Colorado man freed as US Capitol case against him proceeds
DENVER (AP) — A Colorado man charged with violently entering the U.S. Capitol during the deadly riot that disrupted the certification of the presidential election will not be held in custody as the case against him proceeds in court.
Glenn Wes Lee Croy was arrested Wednesday in Colorado Springs after being charged with unlawfully entering restricted buildings, violent entry and disorderly conduct on Capitol grounds after the FBI got a tip from someone Croy is suspected of talking to on social media.
During a court appearance later in the day, a magistrate judge allowed him to be released on $5,000 bond, according to court documents.
Croy is being represented by a lawyer from the federal public defender’s office who is not allowed to comment on cases under office policy.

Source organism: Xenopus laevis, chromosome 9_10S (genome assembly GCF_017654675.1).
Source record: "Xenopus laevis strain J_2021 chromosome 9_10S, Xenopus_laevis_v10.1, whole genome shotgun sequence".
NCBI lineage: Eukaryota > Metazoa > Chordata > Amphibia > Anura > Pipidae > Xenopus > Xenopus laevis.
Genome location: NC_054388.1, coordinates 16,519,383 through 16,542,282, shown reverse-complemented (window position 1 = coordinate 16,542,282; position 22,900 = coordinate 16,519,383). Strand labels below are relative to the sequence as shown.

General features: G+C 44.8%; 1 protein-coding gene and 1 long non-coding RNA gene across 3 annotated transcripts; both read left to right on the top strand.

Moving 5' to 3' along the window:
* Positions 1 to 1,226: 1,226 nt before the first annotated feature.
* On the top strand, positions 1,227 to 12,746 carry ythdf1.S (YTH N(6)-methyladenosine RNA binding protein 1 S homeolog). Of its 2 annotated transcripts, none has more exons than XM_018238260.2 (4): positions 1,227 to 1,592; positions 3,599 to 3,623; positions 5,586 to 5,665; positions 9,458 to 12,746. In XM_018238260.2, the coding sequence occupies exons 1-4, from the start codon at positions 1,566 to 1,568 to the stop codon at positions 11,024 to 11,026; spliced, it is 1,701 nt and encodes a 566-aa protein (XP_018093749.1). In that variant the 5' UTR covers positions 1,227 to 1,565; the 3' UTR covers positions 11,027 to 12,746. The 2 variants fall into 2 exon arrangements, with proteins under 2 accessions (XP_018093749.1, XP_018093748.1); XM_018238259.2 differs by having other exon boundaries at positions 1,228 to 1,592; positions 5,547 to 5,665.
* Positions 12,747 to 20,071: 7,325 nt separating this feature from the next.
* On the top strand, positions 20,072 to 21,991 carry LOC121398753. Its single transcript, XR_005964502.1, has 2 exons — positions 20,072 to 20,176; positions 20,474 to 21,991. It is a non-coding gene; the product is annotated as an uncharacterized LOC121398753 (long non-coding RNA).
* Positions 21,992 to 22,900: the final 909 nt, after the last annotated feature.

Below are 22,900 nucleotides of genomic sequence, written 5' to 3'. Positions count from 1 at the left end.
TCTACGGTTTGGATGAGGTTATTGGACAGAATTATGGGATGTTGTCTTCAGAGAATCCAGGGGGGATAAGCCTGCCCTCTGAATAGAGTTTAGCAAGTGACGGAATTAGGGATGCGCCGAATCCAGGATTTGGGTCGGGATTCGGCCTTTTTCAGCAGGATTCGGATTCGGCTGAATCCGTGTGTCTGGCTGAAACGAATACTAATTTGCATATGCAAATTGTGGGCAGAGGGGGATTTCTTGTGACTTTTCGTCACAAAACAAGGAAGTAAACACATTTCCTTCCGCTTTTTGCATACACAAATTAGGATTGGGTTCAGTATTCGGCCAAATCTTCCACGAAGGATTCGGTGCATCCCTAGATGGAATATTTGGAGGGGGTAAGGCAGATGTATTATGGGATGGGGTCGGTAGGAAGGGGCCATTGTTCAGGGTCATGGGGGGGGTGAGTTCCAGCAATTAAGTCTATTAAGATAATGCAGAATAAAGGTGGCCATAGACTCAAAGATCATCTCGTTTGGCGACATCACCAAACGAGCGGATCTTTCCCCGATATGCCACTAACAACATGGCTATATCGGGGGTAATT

The FBI identified Croy as one of hundreds of people who stormed the Capitol. He told someone on Facebook Messenger that he was in the Capitol and sent the person a photo of himself and another man posing next to a statue of President Abraham Lincoln inside the building, according to an arrest affidavit.
Croy also is accused of sending the person video from inside the Capitol. The person told agents Croy had a Twitter account that included posts about traveling to Washington, and investigators also accessed records that show Croy’s phone was in the Capitol on the day of the riot. Police body camera footage also appears to show him inside, according to the affidavit.
The document says someone using Croy’s suspected Twitter account responded on Dec. 27 to a tweet from U.S. Rep. Lauren Boebert, a Colorado Republican, asking, “Who is going to be in DC on January 6th to stand with President Donald Trump?” The response was, “fellow Coloradan we will be there.”